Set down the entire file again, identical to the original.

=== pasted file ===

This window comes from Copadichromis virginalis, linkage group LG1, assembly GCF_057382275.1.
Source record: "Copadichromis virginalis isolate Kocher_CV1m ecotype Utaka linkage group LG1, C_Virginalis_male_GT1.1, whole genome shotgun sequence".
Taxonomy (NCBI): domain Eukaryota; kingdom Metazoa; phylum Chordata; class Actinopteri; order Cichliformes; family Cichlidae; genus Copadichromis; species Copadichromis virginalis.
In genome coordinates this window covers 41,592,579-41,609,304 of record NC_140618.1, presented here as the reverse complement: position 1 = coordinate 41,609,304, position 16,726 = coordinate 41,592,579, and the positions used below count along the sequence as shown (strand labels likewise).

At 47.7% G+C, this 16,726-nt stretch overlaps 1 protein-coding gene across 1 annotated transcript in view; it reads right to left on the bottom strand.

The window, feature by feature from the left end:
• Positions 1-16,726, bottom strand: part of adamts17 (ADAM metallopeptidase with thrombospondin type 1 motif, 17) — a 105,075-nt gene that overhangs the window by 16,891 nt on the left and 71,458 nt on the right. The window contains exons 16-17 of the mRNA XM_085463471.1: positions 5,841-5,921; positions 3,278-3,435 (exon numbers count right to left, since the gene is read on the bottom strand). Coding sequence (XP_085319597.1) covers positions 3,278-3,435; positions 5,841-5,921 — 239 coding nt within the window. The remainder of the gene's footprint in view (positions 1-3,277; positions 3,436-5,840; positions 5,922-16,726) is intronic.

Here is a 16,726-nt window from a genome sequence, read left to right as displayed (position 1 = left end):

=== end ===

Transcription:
This window comes from Copadichromis virginalis, linkage group LG1, assembly GCF_057382275.1.
Source record: "Copadichromis virginalis isolate Kocher_CV1m ecotype Utaka linkage group LG1, C_Virginalis_male_GT1.1, whole genome shotgun sequence".
Taxonomy (NCBI): domain Eukaryota; kingdom Metazoa; phylum Chordata; class Actinopteri; order Cichliformes; family Cichlidae; genus Copadichromis; species Copadichromis virginalis.
In genome coordinates this window covers 41,592,579-41,609,304 of record NC_140618.1, presented here as the reverse complement: position 1 = coordinate 41,609,304, position 16,726 = coordinate 41,592,579, and the positions used below count along the sequence as shown (strand labels likewise).

At 47.7% G+C, this 16,726-nt stretch overlaps 1 protein-coding gene across 1 annotated transcript in view; it reads right to left on the bottom strand.

The window, feature by feature from the left end:
• Positions 1-16,726, bottom strand: part of adamts17 (ADAM metallopeptidase with thrombospondin type 1 motif, 17) — a 105,075-nt gene that overhangs the window by 16,891 nt on the left and 71,458 nt on the right. The window contains exons 16-17 of the mRNA XM_085463471.1: positions 5,841-5,921; positions 3,278-3,435 (exon numbers count right to left, since the gene is read on the bottom strand). Coding sequence (XP_085319597.1) covers positions 3,278-3,435; positions 5,841-5,921 — 239 coding nt within the window. The remainder of the gene's footprint in view (positions 1-3,277; positions 3,436-5,840; positions 5,922-16,726) is intronic.

Here is a 16,726-nt window from a genome sequence, read left to right as displayed (position 1 = left end):